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Kids Carry Extra Load During Tough Economic Times

October 21, 2009

LANSING, Mich. - An alarming trickle-down from the economic crisis is seeping into the lives of Michigan children, as law enforcement agencies are reporting higher numbers of domestic violence cases.

Parents might underestimate the emotional damage being done to children who are exposed to such violence, according to Shareen McBride-Wicklund, a family advocate with the Association for Children's Mental Health in Michigan. She says she knows from personal experience that abuse cannot be hidden from most kids.

"I was in an abusive relationship and, even though I thought we were hiding it from our son, he was caught up in it. And what finally made me leave was, I didn't want him to become an abuser."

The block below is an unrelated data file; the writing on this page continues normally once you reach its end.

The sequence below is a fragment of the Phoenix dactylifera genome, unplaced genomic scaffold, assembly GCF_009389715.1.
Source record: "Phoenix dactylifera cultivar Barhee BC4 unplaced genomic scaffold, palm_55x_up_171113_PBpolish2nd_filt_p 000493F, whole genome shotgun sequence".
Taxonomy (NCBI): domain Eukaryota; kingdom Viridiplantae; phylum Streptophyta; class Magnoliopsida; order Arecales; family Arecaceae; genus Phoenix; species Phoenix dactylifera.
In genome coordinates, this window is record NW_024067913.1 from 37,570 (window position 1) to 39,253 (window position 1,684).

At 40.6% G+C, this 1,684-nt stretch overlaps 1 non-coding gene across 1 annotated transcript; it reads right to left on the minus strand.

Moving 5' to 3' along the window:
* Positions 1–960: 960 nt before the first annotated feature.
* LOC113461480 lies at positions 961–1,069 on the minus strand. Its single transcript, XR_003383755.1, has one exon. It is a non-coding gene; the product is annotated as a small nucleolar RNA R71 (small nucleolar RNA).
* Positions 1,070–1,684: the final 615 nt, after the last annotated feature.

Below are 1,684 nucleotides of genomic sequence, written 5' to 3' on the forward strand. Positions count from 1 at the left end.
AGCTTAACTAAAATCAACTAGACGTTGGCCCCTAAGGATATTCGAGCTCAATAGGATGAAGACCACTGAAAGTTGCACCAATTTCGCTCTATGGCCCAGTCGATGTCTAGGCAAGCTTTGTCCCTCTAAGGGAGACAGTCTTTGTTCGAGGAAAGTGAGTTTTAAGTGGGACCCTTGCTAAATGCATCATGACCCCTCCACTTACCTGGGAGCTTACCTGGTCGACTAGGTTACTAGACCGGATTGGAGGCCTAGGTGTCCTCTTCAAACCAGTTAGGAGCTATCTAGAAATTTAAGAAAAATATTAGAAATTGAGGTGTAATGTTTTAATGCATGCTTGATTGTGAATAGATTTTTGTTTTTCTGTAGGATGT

McBride-Wicklund points out that domestic violence is a learned behavior for the majority of abusers. Some figures to keep in mind during October, Domestic Violence Awareness Month: One in four women reports being assaulted by a partner or spouse, and about 75 percent of women say they've been harassed at work by their abusers.

There are many resources available to help both adults and children move on to healthier lives -- but the first step is to create a plan that includes protecting them, says McBride-Wicklund.

"Have a safety plan -- where she can escape, with important information that she may need if she does leave. Have a plan so the children know where to go if an argument gets out of control or, even if it doesn't get out of control, what they need to do to get out of that house."

McBride-Wicklund advises abuse victims who are pondering a decision to leave, to set aside some money and compile a list of available community resources, in case they are needed.

Amy Miller/Laura Thornquist, Public News Service - MI